Previous studies have shown that normal plasma contained miniscule amounts of HNPs 1–3, usually below 100 ng/ml, and although the concentration of HNPs 1–3 was considerably higher in plasma of patients with sepsis or inflammatory lung disease, most of these peptides would be protein bound [24, 29, 35]. In the current pilot study, we found similar kinetics of plasma HNPs 1–3 perioperatively in children that the elevated plasma HNPs 1–3 levels descend twenty-four hours after operation. The notoriously ‘non-specific’ binding proclivities may, to some extent, account for the short lifetime of HNPs 1–3 in plasma. No degradative pathway for their removal from tissue has been identified. Another possible explanation for this decrement is the ingestion of HNPs 1–3 by peripheral blood mononuclear cells, for previous studies have shown that these cells can capture defensins in various ways after a much mount of HNPs suddenly released into the circulation [29, 36]. In addition, the expression of α-defensins significantly correlated with the proportion and number of airway neutrophils [19]. Although patient with relative higher levels HNPs 1–3 concentration in patients had longer MV time in the study, factors activating neutrophil gradually disappeared with the patients weaning from the ventilator, which down regulated the release HNPs 1–3 from neutrophil [3, 9]. Interestingly, plasma HNPs 1–3 concentrations returned to the normal range after pulmonary inflammatory disease was treatment, which followed with reduction of the activated neutrophil count [37].

Several issues of the present study should be noticed with caution. First, we used the current American-European Consensus Conference (AECC) definitions for acute lung injury and ARDS to definite the impaired lung function regardless of FIO2 or PEEP. Although the predict value of the alarmin HNPs 1–3 for the occurrence of acute lung injury in this study is consistent with that in previous published studies [17, 18, 20, 22], our relative weak correlation findings were based on a small number of patients in a single center, which might limit the application of these findings to other institutions. Furthermore, we enrolled the patients underwent surgery for CHD in the absence of relevant comorbidities and particularly of known lung disease. Therefore, we are not sure whether the HNPs 1–3 changes would be the same in the presence of previous lung diseases. Because children often have pneumonias before cardiac operations, future studies are needed to confirm this. Third, the HNPs 1–3 levels in BALF were not measured in this study. However, the intriguing findings indicated that elevated of HNPs 1–3 in plasma significantly correlated with the proportion and number of airway neutrophils [17, 19, 37]. In addition, the accumulation of airway neutrophils is reported to be directly associated with the activation state of circulating neutrophils [19, 20], which, to some extent, suggests that HNPs 1–3 in pulmonary may have the similar kinetics and functions in lung injury.

Conclusions

We found that plasma HNPs 1–3 could act as a quantifiable alarmin biomarker for onset of lung injury after cardiac surgery with CPB in infants and young children. The plasma levels of HNPs 1–3 are associated with lung function and clinical outcomes after CPB. Insight into the role of the HNPs 1–3 in the post-cardiac surgery inflammatory response holds the potential for better understanding of pulmonary dysfunction induced by cardiac surgery necessitating CPB.

Abbreviations

AC: 

Aortic cross-clamp

ARDS: 

Adult respiratory distress syndrome

BALF: 

Bronchoalveolar lavage fluid

CHD: 

Congenital heart disease

CICU: 

Cardiac Intensive Care Unit

CPB: 

Cardiopulmonary bypass

CPE: 

Cardiogenic pulmonary edema

EF: 

Ejection fraction

HNPs 1–3: 

Human neutrophil peptides (HNPs) 1–3

LOS: 

Length of stay

MV: 

Mechanical ventilation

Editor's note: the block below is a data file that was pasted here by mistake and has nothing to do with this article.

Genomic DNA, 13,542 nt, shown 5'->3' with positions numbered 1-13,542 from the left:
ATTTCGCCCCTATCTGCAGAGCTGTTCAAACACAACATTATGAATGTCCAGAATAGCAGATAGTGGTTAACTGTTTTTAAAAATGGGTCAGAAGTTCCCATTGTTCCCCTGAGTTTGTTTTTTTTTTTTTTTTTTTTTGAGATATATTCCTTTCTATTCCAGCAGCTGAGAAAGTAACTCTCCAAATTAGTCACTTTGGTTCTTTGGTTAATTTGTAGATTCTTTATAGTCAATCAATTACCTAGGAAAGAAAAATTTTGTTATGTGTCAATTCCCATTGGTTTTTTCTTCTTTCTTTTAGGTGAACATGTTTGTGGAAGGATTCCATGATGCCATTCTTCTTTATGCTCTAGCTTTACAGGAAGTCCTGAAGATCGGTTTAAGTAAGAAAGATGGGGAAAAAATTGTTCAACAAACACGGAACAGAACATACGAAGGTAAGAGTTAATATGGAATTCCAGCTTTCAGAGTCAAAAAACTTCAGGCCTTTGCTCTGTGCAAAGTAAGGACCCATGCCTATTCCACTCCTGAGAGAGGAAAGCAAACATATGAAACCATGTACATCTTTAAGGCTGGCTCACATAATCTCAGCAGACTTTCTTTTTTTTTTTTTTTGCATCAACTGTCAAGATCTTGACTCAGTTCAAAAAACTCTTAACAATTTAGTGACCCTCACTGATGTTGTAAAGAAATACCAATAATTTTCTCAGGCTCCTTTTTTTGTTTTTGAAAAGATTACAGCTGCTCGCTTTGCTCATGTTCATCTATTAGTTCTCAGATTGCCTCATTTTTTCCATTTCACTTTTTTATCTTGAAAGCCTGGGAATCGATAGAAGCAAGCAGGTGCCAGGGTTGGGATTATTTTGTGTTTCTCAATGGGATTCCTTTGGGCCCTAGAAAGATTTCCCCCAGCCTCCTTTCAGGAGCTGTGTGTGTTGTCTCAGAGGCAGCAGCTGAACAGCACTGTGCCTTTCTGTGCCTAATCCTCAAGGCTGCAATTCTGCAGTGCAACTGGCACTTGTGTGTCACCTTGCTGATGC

PMNs: 

Polymorphonuclear leukocytes

RACHS-1: 

The Risk Adjusted Classification for Congenital Heart Surgery

SpO2

Pulse oximetry saturation

Declarations

Acknowledgements

We thank all the patients and the supervisors who agreed to participate in this study.

Funding

This work was partly financially supported by the National Natural Science Foundation of China (No. 81671956, 81,301,612, 81,571,872 and 81,130,036) and The Zhejiang Provincial Program for the Cultivation of High-level Innovative Health Talents (2016–6). No. 81671956 and 81,301,612 supported to the design and the data analysis of the study, NO. 81571872 supported in data collecting, NO. 81130036 supported to detect the cytokine levels in the plasma. The Zhejiang Provincial Program for the Cultivation of High-level Innovative Health Talents (2016–6) supported in improving the English language usage in writing the manuscript.

Availability of data and materials

The datasets used and analyzed during the current study are available from the corresponding author on reasonable request.

Authors’ contributions

XWL: was instrumental in developing the study hypothesis and was intimately involved in interpretation of the results as well as manuscript preparing. He was also involved in data extraction as well as statistics. He has full access to the data, read the final version of the manuscript and agrees with all reported findings and interpretations. QXC: was instrumental in the performance of coordination of the study, data gathering and analysis. He has revised the manuscript critically for important intellectual content, read the final version of the manuscript and agrees with all reported findings and interpretations. DML and YJL were instrumental in the performance of laboratory analysis. They were also intimately involved with interpretations of the results and manuscript. XLZ and YQH were instrumental in the performance of data gathering. They were also intimately involved with interpretations of the results and manuscript. XHZ and JGY were instrumental in enroll the patients and signed the consents with the supervisors of the patients. They were revised the manuscript critically for important intellectual content, read the final version of the manuscript and agrees with all reported findings and interpretations. XMF and QS: were instrumental in study hypothesis and design. They were revised the manuscript critically for important intellectual content, read the final version of the manuscript and agrees with all reported findings and interpretations. All authors read and approved the final manuscript.

Ethics approval and consent to participate

The study protocols were approved by the Medical Ethical Committee of the Children’s Hospital of Zhejiang University. Informed consents were signed by supervisors of the patients, who agreed to participate in the current study.

Consent for publication

Not applicable.

Competing interests

The authors declare that they have no competing interests.

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Authors’ Affiliations

(1)
Department of Thoracic & Cardiovascular Surgery, Children’s Hospital, Zhejiang University School of Medicine and Zhejiang Key Laboratory for Diagnosis and Therapy of Neonatal Diseases, Hangzhou, China
(2)
Department of Anesthesiology, the First Affiliated Hospital, Zhejiang University School of Medicine, Hangzhou, China